Sep 28, 2023
“Feel shame when it is appropriate, but never regret what you’ve done, and certainly never regret who you are.”
Shame has a bad name these days…and deservedly so! “You should be ashamed of yourself,” was a common refrain of authority figures in the 1950s. Translation: you are shameful; it’s not just something you did that’s shameful but who you are. I can’t think of anything more devastating, especially if you’ve invested your accuser with some sort of moral authority (e.g., a parent, teacher, rabbi).
When we feel shame, our first instinct is to cover our faces, even though we fully well know we’d still be seen…and look even more ridiculous. We want to crawl into a hole, just like the hole we’ll ‘crawl’ into at the end, and ‘pull the earth over us’. Bottom line, we want to disappear, to melt into the background, to become undifferentiated dust.
In Thoughts While Shaving (December 13, 2022), we distinguished episodic shame from existential shame. Now let’s contrast episodic shame with regret.
Thirty years ago, I bought a book (Zen and Hasidism) for a friend. He was Jewish (not observant) and professed a keen interest in Zen Buddhism, so the book’s title suggested itself. At that time books cost about 50% more in nominal dollar terms than they do now, that’s 500% more in real (inflation adjusted) dollars…and we were all ‘church mice’ back then. So buying books for people was not an everyday event.
Nevertheless, I bought it…and placed it on my bookshelf…where it sat. You see, I hadn’t given the book to its rightful owner when I first had the chance and after that, it always seemed a bit awkward: Why this book, why this time?
Compounding the problem, my friend heedlessly moved to the ‘wrong coast’, and in those days, mailing a package was an expensive and generally unpleasant (no FedEx then) experience. A couple of years ago, my friend passed away – at the age of 80; he’d had a good run, I suppose.
Guess what? His book was still on my shelf. Half out of guilt, half out of curiosity, I pulled it down a few days ago and thumbed through it. In retrospect, I’m not sure this book was right for my friend after all; but on the other hand…
I was reading my friend’s book when I came across a line that seemed apropos: “Feel shame, not regret!” I am ashamed of the fact that I did not deliver the book to my friend on a timely basis, but I don’t regret it. I am ashamed of the fact that I was not my ‘best self’; but ‘regret’ implies that I would change what happened in the past, thereby potentially altering what is happening now, in the present. I am unwilling to roll those dice.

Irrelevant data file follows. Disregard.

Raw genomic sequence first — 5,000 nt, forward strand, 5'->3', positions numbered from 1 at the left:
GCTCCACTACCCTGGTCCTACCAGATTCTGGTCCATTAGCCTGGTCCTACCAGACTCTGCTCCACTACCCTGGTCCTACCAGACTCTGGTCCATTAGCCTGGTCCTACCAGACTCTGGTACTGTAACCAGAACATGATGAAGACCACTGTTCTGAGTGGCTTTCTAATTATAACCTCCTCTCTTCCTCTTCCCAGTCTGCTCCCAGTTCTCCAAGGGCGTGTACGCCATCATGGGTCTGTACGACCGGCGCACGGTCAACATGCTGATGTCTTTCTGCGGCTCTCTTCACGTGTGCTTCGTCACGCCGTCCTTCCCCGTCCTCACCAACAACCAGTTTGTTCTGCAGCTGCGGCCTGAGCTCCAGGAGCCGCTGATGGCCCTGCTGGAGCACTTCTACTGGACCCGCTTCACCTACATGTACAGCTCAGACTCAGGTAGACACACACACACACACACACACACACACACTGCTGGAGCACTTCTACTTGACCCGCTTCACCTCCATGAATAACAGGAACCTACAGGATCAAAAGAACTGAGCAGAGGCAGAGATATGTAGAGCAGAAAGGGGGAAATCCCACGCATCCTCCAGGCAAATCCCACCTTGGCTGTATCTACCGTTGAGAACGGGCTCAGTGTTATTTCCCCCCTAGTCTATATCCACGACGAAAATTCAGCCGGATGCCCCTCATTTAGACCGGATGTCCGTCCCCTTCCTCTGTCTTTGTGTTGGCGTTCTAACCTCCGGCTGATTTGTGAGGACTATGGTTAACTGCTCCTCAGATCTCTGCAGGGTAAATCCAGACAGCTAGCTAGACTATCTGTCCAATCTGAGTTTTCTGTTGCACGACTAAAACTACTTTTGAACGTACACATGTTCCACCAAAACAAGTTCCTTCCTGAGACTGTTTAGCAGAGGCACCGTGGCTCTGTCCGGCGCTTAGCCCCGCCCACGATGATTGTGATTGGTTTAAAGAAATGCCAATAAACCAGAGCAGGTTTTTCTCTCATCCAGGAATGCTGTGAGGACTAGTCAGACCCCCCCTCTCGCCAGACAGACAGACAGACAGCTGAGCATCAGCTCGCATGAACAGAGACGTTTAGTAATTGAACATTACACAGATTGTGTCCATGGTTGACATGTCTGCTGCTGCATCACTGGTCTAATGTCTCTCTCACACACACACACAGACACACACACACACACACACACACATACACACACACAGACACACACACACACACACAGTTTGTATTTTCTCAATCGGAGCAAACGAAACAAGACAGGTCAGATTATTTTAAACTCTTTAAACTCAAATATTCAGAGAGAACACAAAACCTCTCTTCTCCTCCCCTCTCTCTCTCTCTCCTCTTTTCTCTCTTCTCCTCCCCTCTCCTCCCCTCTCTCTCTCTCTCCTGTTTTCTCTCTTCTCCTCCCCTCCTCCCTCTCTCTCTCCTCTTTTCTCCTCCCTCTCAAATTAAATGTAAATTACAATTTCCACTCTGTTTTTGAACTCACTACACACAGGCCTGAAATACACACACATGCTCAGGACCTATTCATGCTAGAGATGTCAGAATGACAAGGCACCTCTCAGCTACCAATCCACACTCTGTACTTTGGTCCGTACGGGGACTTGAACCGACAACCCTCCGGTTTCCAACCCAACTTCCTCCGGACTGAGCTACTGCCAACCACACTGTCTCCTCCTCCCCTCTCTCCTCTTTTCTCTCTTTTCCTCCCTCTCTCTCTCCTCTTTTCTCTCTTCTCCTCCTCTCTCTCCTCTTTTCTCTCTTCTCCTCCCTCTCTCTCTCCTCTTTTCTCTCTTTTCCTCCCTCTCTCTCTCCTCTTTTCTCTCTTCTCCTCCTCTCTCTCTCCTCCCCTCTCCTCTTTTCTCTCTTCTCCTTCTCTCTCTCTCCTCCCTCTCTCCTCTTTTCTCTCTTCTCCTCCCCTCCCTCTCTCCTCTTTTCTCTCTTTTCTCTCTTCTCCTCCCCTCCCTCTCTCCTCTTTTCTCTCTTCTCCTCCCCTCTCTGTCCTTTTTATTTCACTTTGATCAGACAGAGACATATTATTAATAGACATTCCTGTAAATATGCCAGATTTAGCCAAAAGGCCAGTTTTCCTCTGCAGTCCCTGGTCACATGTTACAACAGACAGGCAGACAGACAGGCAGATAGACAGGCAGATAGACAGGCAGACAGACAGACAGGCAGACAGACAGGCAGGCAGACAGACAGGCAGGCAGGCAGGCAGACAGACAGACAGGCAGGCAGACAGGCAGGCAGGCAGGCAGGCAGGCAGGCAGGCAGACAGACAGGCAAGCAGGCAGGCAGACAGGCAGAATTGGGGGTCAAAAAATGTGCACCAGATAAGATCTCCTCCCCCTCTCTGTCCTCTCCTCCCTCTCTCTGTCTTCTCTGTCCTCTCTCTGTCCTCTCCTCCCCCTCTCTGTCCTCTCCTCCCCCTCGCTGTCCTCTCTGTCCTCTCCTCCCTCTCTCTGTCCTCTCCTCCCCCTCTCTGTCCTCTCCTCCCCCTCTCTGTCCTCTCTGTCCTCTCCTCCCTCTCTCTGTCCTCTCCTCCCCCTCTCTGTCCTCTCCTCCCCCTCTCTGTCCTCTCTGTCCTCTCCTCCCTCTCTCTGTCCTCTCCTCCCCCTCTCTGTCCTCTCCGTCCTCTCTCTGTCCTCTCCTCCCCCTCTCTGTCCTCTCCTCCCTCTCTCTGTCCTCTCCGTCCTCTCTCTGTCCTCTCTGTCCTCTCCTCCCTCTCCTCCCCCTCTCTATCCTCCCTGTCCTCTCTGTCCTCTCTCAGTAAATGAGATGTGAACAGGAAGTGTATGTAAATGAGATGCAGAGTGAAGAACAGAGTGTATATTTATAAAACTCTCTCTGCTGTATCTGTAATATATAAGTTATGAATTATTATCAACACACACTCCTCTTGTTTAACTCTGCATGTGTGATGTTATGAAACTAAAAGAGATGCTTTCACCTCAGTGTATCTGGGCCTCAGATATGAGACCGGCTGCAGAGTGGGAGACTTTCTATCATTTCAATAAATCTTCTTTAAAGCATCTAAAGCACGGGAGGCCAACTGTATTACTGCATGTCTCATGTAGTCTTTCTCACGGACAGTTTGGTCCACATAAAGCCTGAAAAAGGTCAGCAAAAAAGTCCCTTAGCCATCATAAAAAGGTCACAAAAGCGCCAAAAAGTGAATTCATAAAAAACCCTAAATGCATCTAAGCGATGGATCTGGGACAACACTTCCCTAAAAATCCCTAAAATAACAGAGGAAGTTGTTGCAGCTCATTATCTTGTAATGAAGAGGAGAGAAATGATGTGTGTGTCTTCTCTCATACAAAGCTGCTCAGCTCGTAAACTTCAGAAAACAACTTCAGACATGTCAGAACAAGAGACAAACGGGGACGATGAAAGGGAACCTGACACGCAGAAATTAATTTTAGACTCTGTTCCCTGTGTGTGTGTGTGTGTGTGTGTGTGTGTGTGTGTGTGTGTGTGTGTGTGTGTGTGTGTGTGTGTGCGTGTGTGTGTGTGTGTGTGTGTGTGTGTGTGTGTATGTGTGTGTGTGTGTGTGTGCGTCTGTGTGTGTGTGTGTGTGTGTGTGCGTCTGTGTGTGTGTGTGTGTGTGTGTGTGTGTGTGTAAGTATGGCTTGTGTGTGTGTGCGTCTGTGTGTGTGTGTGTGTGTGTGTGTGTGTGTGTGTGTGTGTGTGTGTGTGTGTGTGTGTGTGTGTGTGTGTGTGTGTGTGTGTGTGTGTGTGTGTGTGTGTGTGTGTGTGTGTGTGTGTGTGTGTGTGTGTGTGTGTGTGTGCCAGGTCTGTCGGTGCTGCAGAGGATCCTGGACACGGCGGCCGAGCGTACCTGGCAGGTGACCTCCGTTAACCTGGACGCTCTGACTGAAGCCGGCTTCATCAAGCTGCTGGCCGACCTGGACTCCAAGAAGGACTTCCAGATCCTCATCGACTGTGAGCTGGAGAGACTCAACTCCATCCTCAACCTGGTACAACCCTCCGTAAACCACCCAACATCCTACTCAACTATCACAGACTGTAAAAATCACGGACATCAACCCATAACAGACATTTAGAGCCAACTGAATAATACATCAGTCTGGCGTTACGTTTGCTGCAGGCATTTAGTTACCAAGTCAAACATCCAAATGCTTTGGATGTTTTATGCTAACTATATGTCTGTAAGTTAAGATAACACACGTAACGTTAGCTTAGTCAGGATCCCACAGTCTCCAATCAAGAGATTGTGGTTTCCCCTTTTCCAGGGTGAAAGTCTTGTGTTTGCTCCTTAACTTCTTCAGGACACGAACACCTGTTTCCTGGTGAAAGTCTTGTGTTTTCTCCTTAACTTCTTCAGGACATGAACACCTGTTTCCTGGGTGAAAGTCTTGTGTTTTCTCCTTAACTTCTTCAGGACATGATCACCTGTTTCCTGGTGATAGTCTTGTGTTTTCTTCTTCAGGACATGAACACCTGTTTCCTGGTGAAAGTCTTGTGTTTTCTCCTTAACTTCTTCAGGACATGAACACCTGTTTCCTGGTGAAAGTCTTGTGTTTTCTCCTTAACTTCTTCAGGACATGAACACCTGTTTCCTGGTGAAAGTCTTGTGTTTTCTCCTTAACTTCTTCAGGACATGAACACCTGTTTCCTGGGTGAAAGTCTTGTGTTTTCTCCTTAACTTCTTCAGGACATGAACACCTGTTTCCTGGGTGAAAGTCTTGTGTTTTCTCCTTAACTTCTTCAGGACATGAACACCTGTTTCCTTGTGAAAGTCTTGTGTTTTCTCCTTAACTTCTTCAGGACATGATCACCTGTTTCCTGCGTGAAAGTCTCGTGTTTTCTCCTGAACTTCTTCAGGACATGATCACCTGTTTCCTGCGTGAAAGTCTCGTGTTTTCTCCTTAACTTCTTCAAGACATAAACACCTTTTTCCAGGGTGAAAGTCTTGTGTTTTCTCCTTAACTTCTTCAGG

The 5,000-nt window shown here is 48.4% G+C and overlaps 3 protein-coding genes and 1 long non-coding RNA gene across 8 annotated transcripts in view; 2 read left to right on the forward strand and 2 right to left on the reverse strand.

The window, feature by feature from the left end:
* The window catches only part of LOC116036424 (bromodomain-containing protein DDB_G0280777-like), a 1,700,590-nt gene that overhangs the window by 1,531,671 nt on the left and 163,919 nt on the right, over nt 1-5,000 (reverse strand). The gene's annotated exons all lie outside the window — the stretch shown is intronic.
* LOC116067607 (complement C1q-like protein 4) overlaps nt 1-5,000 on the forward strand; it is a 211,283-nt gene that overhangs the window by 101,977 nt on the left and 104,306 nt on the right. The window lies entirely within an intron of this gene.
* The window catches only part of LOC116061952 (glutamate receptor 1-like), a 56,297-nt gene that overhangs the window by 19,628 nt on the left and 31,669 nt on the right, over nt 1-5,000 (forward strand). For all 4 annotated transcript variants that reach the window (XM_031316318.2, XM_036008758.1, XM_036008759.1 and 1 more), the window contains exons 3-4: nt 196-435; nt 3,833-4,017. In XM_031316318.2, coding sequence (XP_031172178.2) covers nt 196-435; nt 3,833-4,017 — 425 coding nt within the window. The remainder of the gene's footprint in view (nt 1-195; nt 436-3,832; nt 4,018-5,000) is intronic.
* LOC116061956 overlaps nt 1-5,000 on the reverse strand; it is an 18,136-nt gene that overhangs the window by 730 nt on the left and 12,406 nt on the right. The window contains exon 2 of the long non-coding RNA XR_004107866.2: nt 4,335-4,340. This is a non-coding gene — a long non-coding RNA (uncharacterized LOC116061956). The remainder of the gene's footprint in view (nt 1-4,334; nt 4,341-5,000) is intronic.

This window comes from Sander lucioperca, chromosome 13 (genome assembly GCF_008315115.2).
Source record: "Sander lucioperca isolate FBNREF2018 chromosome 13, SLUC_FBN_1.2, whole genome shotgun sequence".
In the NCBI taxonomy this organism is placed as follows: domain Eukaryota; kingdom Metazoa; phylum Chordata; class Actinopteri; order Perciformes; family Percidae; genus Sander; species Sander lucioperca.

The world has moved on. Wonderful things have happened – in my life and in his – and I wouldn’t do anything to change that. So no regrets! Every event triggers a cascade of mostly unpredictable subsequent events. To change any one thing is, potentially at least, to change everything, and I’m not prepared to do that, are you?
Things are as they are. That’s not to say that they might not have been better. That question is ‘above my pay grade’ (Barack Obama). Suffice to say, I am not willing to sequester the last 30 years in a ‘blind trust’ while I go back and change something I did (or didn’t do) three decades ago. The risk far outweighs any possible reward.
Events are funny things. Obviously, they are linked, but no one event causes any other event. Every event changes the world. Great; that’s just what we wanted, isn’t it? In fact, the event is the change; it constitutes the change, and that event in turn becomes part of the changed actual world of every subsequent event.
‘A’ changes the world, but that change is not an effect of A; it is A. A becomes a novel element in the actual world of all ‘subsequent’ events; an event B is subsequent to an event A, if and only if A is part of B’s inherited actual world. This is one way to measure universal time: ‘before A’ vs. ‘after A’. In no event, however, can any A ever be said to cause any B. A causes itself, period. Ditto B, except that B causes itself in the context of a world that includes A.
A changes the actual world; in fact, A is a change in the actual world. B causes itself, but it does so in the context of its actual world, which includes A. You can easily see how folks might confuse ‘A then B’ with ‘A therefore B’, and you can just as easily see that such is not the case.
So, I’m not ashamed of myself. I am very ashamed of some of the things I’ve done (worse even than ‘book hording’) but ‘merely’ doing shameful things does not make me a shameful person. Sorry Mom, Dad and Sister Mary Martha! I am more than the sum of my actions, certainly more than any one act. Most of us (not you, of course, dear reader) do shameful things from time to time, but none of us, I hope, is a shameful person.
To the Western mind, the world is a giant chess set. Before we move a single piece, it behooves us to think several moves ahead. What are the projected consequences of my intended move? But life is not chess! Our ‘moves’ do have consequences, but there is no way for us to control or even anticipate those consequences. What we call planning is just daydreaming.
We can only do our best. Act rightly and accept the consequences. Feel shame when it is appropriate, but never regret what you’ve done, and certainly never regret who you are.